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New Forensic Application Notebook Available


Download the latest applications for Forensic Toxicology today in one handy notebook.

 



Google Glass could help stop public health threats around world
American Chemical Society
The much-talked-about Google Glass — the eyewear with computer capabilities — could potentially save lives, especially in isolated or far-flung locations, say scientists. They are reporting development of a Google Glass app that takes a picture of a diagnostic test strip and sends the data to computers, which then rapidly beam back a diagnostic report to the user. The information also could help researchers track the spread of diseases around the world.
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CLMA's KnowledgeLab 2014: Connect. Grow. Lead.
CLMA
The Clinical Laboratory Management Association's premier educational event, KnowledgeLab 2014, May 4-7 in Las Vegas, provides a forum for laboratory leaders from all over the world to connect with their peers, grow their knowledge and lead the charge to address key challenges in the laboratory.

Register on or before March 28 to save up to $150!

Access the best in laboratory management training and information.

  • Daily general sessions featuring Michael Astion, M.D., Ph.D., Seattle Children's Hospital and Robert Michel, The Dark Report
  • Education covering essential topics
  • Pre-conference workshop presented by the Joint Commission on Tracer Methodology
  • The CLMA Leadership Curriculum — a deep dive into leadership skill development for those who are new to the management role and for current leaders who wish to enhance their proficiency

  • Register for KnowledgeLab 2014 today and find new ideas and new approaches to implement in your own laboratory.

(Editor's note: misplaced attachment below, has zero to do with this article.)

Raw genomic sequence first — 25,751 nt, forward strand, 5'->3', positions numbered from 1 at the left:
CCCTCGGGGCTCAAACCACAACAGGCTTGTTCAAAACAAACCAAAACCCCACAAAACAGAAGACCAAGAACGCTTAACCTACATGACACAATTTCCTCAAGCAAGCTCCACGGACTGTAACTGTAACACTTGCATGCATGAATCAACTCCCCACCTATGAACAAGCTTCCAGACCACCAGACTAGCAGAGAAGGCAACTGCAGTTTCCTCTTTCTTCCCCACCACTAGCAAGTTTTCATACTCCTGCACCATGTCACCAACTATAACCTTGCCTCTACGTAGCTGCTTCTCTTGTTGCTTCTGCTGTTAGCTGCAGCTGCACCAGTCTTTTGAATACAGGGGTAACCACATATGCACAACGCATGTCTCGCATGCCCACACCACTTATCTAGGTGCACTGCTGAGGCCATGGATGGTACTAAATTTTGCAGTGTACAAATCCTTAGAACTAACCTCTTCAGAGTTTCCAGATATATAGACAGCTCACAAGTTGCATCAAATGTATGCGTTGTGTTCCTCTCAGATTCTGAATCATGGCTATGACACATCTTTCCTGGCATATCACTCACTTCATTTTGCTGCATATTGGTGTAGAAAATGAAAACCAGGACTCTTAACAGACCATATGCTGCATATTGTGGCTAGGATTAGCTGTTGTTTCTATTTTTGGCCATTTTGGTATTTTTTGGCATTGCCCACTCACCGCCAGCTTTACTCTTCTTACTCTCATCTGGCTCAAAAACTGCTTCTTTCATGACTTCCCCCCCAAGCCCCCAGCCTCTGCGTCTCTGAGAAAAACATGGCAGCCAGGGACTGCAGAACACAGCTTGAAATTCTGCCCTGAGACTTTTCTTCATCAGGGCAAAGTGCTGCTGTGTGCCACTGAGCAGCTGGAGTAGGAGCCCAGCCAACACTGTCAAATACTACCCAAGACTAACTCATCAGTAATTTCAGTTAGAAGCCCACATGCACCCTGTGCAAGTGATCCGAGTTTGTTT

Hear why you should attend KnowledgeLab 2014. Hear why Ellen Dijkman Dulkes, KnowledgeLab 2014 Program Committee Chair, thinks you should attend KnowledgeLab this May!

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    March 6 webinar: Quality Indicators for Pre- & Post-analytical Lab Processes
    American Society for Clinical Laboratory Science
    In this one-hour webinar you will learn an approach for selecting and developing pre-analytic and post-analytic process indicators so that your laboratory can assess and control key activities that contribute to quality laboratory results. For more information and to register your site, go to www.ascls.org/webinars. ASCLS members register at a discount with code wsdc14.
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    SPONSORED CONTENT


    Medical Laboratory Professionals Week — April 20-26
    American Society for Clinical Laboratory Science
    It is time to celebrate and educate others about what YOU do! Start planning your celebration now. Purchase official logo items and more. For more information go to www.ascls.org/MLPW.
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    CDC: Vaccines prevent millions of infections, save billions in costs
    HealthDay News via Philly.com